The high-arched ironwork of its enormous vault gives the Grand Hall at Olympia the air of a Victorian railway station -- or a vast covered market. In fact, for four days this month this giant exhibition space in London was appropriated as the venue for a kind of market still unfamiliar in Britain: The Second International Contemporary Art Fair was here Jan. 17-20. ``One hundred and twenty galleries selling works by more than one thousand artists,'' the publicity announced. To the visitor there seemed considerably more of both -- galleries and artists from Zimbabwe and Argentina and Poland, Paris and Berlin and Brussels and Eindhoven, from Texas and New York, from Bahrain, Scotland, Chile, Italy. As could be expected, the overwhelming participation was by British dealers, but at least half of these had not taken part in an art fair in Britain before because this is only the second year such a fair has been held here.
The idea is to bring art into the open, to make it accessible to a wider range of potential customers, and to provide a context where private galleries can escape from the exclusivity that deters many people from even entering their premises, let alone buying their artists' work. In short, to bring the art market into a marketplace.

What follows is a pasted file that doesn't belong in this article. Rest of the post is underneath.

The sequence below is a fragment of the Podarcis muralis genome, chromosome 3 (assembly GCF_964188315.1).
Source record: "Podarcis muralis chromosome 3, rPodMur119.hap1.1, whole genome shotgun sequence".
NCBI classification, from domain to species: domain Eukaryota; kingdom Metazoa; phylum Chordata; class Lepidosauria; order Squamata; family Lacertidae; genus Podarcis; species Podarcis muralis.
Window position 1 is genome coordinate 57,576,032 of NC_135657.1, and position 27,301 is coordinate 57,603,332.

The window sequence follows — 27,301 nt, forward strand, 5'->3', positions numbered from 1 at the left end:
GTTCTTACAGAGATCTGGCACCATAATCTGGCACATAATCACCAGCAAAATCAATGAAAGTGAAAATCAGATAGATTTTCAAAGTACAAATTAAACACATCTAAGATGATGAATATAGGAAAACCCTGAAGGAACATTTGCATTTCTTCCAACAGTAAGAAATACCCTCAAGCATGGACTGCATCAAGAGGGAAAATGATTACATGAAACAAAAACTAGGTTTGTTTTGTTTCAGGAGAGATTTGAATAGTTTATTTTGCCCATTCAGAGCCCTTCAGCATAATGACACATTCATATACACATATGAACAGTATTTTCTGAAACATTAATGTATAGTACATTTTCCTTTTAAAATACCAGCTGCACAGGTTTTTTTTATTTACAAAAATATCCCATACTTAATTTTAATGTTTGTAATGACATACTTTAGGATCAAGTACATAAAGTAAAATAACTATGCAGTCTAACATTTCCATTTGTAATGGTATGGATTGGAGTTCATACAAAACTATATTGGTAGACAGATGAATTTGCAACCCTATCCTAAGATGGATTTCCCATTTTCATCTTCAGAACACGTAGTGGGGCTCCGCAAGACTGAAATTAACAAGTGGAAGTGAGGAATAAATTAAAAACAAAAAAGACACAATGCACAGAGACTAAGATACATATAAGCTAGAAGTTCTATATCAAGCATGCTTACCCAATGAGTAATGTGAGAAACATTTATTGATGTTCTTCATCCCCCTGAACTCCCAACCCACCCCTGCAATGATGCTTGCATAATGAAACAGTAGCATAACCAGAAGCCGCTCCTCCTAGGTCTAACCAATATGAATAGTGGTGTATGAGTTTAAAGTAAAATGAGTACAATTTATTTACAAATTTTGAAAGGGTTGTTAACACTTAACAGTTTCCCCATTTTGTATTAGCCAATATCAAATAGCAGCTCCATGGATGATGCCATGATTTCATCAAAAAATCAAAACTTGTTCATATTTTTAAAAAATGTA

Nowhere are off-putting, snobbish atmospherics more in need of evaporation than in private British art galleries. It would largely seem as though selling and buying art in this country were the province of those only with private educations and aristocratic forefathers -- art for the well bred and opulent, not for the masses. This is probably why British art galleries sell extraordinarily little to British clients: The ``masses'' tend to outnumber the ``opulent.''
London dealers sell largely to foreign buyers. Add to this the fact that quantities of Britons retain a profound distrust of modern art, and it becomes understandable why a question mark hangs over an enterprise like the London Contemporary Art Fair, much as it is needed.
``Must be a load of nuts in there,'' my taxi driver had observed merrily as he dropped me at Olympia's door. It was a joke, but possibly indicative.
``In there,'' actually, was a large proportion of London's top art dealers feeling the water of the fair this year, and a healthy spattering of good dealers from overseas likewise. The fair's future will be sealed by their approval or disapproval.
Remarks by some of the dealers themselves after the first full day of the fair told their own story.